Amazon, Bay Area Reporter, Safety Chatbot, More: Thursday Buzz, October 20, 2016


If you’re looking for a place to stash your photos, and you’re an Amazon Prime member, you might want to check out the new Family Vault offering. “Via Family Vault, Prime members have unlimited photo storage and 5 GB for videos that can be shared with up to five family members or friends. Family Vault members can add their favorite photos as well and can set up their account to add all photos and videos they take to the Family Vault automatically if that is their wish.” I feel okay mentioning this now that Amazon has finally enabled two-factor security.

The Bay Area Reporter, a newspaper devoted to LGBTQ issues in the San Francisco Bay area, will be digitized. “The Bob Ross Foundation has donated $50,000 to the [GLBT] historical society to purchase state-of-the-art equipment to create an online, text-based, searchable archive of the B.A.R.’s first 34 years, before it launched its website.” An archive of of the years 2005- forward is already available online.

Nifty idea: a chatbot to help keep your kids safer online. (Though it’s sounds more like an AI assistant to help keep your kids safer.) “Instead of having parents shoulder-surfing kids’ profiles and posts, the idea is the bot sits in the middle, automatically scanning what kids are posting publicly and intervening by flagging problem posts to children themselves to help them understand why it’s not a good idea to share an overly provocative selfie, for example, or to publish their phone number.” It’s only available in the UK at this point.

A new tool provides more ways to analyze and pull data from Mississippi maps. “GeoDawg is a simple, yet sophisticated, geographic information system that allows users to view high-resolution aerial imagery, find elevations anywhere in Mississippi, create and share maps with others, among many other uses….GeoDawg provides a collection of tools to access a list of map layers, search the Internet for compatible GIS servers or create maps on top of base maps. Members of the public can use text, points, lines and polygons to highlight and describe features on the maps.”


LinkedIn is giving its endorsements feature an upgrade. “A new version of endorsements, LinkedIn says, will be supercharged with machine learning algorithms to surface endorsements that are more relevant to the person viewing your profile.” Don’t forget to endorse me for Okra Folding.

Facebook wants to tell you where to go. In a nice way. “I’m from the Philippines, which means that whenever someone I know is planning to visit Asia, they ping me on Facebook to ask what they should do. I offer a long list of suggestions, like visiting Palawan and Victoria Peak. Chances are, you provide your own vacation recommendations to people, not to mention tips on good bars, great hair salons, and so on. It’s a big part of social networks, and Mark Zuckerberg wants to make it even bigger part. If you send recommendations to someone, Facebook will compile them into a map for all your friends to see.”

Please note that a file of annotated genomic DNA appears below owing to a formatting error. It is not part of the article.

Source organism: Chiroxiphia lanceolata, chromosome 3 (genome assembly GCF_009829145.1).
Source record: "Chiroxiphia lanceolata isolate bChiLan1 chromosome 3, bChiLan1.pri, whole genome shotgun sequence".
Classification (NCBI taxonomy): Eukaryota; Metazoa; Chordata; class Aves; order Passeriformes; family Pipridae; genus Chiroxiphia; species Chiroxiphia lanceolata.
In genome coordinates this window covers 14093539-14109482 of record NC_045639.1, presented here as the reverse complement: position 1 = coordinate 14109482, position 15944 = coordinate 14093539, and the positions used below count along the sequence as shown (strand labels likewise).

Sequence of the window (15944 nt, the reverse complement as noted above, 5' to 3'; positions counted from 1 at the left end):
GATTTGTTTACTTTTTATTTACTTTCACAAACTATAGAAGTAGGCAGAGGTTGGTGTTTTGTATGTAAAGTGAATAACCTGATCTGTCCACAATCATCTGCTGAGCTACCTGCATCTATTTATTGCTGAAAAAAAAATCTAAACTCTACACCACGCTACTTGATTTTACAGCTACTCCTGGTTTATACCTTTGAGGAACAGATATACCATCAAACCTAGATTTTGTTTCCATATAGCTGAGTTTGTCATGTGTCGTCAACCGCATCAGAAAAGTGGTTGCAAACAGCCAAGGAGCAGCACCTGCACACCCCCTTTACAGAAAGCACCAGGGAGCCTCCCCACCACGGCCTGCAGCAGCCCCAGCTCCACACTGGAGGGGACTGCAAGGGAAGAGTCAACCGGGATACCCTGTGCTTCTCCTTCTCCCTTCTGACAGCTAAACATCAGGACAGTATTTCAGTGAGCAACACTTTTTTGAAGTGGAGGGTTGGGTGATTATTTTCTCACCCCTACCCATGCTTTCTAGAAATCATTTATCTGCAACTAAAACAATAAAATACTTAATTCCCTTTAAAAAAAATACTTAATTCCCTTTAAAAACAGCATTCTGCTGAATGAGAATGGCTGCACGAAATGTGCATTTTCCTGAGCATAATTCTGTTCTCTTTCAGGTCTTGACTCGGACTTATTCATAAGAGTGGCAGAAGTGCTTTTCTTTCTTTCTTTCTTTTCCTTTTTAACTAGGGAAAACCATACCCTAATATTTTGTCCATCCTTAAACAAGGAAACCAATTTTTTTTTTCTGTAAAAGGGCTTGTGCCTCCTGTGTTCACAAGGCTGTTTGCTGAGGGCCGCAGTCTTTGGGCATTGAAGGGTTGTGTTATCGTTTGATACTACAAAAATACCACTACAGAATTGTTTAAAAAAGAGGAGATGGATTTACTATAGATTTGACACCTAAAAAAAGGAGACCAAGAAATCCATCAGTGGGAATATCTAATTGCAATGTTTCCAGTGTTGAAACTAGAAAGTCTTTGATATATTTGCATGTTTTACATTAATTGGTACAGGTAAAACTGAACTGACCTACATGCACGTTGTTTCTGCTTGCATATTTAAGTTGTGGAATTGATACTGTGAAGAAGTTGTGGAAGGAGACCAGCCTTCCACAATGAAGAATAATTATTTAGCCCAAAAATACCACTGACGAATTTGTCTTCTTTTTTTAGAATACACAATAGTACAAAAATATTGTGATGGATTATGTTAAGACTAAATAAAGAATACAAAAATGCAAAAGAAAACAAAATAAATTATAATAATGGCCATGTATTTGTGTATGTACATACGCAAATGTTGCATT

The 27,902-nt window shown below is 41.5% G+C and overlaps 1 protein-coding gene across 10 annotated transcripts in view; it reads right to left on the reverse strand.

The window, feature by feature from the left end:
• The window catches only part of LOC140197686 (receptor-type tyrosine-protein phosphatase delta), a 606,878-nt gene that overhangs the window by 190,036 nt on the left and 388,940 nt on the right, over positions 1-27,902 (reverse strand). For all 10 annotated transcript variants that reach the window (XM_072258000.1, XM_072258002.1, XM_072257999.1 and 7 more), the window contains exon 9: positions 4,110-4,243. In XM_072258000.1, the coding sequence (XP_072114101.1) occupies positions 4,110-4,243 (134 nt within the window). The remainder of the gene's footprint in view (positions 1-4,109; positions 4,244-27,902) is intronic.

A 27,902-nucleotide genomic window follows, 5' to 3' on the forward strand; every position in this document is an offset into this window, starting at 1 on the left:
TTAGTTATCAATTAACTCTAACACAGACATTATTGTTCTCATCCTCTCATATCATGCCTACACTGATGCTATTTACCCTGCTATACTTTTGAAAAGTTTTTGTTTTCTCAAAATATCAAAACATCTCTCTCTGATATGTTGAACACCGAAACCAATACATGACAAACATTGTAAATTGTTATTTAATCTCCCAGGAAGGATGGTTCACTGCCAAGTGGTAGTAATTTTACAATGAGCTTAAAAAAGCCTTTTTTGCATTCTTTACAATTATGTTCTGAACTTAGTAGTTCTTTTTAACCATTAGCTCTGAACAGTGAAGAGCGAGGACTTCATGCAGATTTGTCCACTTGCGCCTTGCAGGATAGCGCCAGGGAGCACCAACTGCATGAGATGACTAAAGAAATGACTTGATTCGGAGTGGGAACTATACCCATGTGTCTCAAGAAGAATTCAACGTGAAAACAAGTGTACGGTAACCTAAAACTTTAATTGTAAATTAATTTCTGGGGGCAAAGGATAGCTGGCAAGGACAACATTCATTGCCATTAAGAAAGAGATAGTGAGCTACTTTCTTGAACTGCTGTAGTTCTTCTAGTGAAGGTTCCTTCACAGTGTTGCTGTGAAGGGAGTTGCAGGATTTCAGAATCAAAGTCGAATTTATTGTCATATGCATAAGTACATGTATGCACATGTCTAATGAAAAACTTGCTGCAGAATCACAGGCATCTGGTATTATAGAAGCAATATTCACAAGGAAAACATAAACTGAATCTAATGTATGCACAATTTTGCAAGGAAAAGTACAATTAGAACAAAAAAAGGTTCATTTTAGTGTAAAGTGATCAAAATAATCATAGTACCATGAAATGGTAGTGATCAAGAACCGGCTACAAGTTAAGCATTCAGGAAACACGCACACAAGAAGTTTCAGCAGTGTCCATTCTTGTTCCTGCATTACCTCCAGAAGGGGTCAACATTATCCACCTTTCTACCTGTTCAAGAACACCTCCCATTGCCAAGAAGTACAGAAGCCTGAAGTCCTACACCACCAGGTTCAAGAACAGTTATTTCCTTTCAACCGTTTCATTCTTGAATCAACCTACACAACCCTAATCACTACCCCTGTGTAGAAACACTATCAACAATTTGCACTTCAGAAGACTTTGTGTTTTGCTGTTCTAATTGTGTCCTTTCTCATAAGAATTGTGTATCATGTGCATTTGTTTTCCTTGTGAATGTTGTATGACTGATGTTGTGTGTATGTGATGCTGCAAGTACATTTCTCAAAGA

LinkedIn is offering free access to its LinkedIn Learning courses next week. “Join us next week for the Week of Learning. It’s dedicated to helping you get a better job — whether you’re looking for a promotion, or searching for a new gig. LinkedIn Learning’s 5,000+ courses will be free, including the courses that can teach you the Top Skills of 2016.”

Dig Twitter? Want to use it more? Here’s a big list of 180 free and paid tools.


Oooh, I hate this trend: How the Web Became Unreadable. “Text that was once crisp and dark was suddenly lightened to a pallid gray. Though age has indeed taken its toll on my eyesight, it turns out that I was suffering from a design trend.
There’s a widespread movement in design circles to reduce the contrast between text and background, making type harder to read. Apple is guilty. Google is, too. So is Twitter.” Maybe this is one of the consequences of the tech industry tending to hire the fairly young: they don’t realize how annoying and unreadable gray text on an off-white background is. “But I can read it fine!” Come back in 25 years and tell me that, Sparky.

Fascinating article from the Washington Post: One in four debate tweets comes from a bot. Here’s how to spot them. I tried to use BotorNot to do a couple of spot checks after reading this article, but it failed at the analysis part…


From Yahoo: Yahoo demands transparency from the Director of National Intelligence. “In a letter today to James Clapper, Director of National Intelligence (DNI), Yahoo is formally urging that the U.S. government provide its citizens with clarification around national security orders they issue to internet companies to obtain user data. While the letter makes specific reference to recent allegations against Yahoo, it is intended to set a stronger precedent of transparency for our users and all citizens who could be affected by government requests for user data. As we’ve said before, recent press reports have been misleading; the mail scanning described in the article does not exist on our systems.” Two things: 1) I haven’t seen any news story or press release where Yahoo thoroughly explains what exactly was going on, and 2) The time to demand transparency was when Yahoo was first approached by the government to do exactly whatever it was they were asked to do.


Wow! Report: Nearly a quarter of news articles include social media embeds. “Some 23 per cent of news articles contain a social media embed,” – that’s not the bad bit. This is the bad bit – “and 10 per cent of these embeds have either been modified or removed by their author since the article’s publication, shows a report released today by SAM.” Good morning, Internet…

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